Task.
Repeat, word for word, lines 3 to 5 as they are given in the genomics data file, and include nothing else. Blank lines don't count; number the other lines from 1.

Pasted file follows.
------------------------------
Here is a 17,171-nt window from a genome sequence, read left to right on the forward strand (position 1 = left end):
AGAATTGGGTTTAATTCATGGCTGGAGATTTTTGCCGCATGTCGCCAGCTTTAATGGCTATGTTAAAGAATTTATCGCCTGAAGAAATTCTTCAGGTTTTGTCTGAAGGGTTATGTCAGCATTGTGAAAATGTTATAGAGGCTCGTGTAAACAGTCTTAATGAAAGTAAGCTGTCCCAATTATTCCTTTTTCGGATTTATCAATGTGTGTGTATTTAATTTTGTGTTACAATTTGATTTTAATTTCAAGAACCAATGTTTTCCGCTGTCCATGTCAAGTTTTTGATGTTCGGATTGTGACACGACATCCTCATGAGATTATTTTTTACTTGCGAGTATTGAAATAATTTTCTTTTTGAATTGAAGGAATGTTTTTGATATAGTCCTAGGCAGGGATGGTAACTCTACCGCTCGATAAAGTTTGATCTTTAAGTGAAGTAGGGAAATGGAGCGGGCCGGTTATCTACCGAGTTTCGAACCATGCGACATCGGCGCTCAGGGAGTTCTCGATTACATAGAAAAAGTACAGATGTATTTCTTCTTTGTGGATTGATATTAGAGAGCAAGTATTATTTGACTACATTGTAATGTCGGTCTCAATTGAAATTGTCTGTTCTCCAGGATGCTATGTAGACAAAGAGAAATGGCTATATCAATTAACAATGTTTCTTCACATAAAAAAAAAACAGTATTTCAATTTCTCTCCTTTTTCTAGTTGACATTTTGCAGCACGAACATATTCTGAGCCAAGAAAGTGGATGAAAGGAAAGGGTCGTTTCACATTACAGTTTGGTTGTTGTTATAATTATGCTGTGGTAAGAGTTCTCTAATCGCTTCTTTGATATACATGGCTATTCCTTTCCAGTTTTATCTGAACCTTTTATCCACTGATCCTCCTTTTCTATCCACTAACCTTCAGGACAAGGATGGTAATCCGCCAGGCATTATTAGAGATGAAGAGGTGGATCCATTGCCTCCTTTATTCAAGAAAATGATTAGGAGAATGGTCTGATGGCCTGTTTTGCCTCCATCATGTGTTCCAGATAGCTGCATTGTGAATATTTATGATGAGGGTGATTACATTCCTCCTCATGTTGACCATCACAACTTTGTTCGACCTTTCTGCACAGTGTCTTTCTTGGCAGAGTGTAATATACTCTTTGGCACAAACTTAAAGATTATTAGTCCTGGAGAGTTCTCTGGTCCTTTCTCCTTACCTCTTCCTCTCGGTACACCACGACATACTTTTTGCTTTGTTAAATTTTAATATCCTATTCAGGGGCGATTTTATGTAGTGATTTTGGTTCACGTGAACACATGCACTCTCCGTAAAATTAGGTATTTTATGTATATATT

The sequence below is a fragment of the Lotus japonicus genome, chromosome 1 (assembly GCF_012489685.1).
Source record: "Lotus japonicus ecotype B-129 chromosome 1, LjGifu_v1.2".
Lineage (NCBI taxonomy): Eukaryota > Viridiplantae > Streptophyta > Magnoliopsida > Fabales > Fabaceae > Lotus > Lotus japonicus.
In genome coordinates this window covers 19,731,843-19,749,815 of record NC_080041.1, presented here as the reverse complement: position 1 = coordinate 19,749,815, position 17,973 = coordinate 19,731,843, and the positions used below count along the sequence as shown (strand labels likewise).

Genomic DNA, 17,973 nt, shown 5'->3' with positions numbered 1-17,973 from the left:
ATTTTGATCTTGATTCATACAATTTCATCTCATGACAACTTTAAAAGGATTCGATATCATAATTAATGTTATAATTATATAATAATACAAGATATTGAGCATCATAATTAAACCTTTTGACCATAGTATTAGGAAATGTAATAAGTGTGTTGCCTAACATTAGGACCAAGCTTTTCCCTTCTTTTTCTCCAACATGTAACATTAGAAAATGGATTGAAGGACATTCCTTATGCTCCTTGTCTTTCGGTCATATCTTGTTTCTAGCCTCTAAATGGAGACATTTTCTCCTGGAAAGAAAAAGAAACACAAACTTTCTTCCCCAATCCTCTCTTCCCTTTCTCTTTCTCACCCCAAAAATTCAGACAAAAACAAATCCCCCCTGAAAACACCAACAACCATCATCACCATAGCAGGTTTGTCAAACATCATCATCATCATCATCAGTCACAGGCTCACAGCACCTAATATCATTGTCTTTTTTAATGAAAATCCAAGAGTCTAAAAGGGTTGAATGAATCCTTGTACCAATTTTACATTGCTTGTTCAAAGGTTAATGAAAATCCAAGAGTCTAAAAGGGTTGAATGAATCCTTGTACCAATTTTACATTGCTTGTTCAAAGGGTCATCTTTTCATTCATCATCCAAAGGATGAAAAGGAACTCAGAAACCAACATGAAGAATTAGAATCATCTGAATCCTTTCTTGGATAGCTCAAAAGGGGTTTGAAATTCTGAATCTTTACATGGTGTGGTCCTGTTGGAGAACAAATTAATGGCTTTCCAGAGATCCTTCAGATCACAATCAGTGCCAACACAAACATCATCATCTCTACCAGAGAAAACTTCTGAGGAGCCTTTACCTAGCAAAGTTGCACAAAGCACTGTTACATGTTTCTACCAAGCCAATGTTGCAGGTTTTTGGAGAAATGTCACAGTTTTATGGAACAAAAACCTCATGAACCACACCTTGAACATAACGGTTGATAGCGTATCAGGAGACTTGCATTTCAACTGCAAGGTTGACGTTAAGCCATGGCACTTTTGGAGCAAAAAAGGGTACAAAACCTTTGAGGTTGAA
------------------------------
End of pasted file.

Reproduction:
The sequence below is a fragment of the Lotus japonicus genome, chromosome 1 (assembly GCF_012489685.1).
Source record: "Lotus japonicus ecotype B-129 chromosome 1, LjGifu_v1.2".
Lineage (NCBI taxonomy): Eukaryota > Viridiplantae > Streptophyta > Magnoliopsida > Fabales > Fabaceae > Lotus > Lotus japonicus.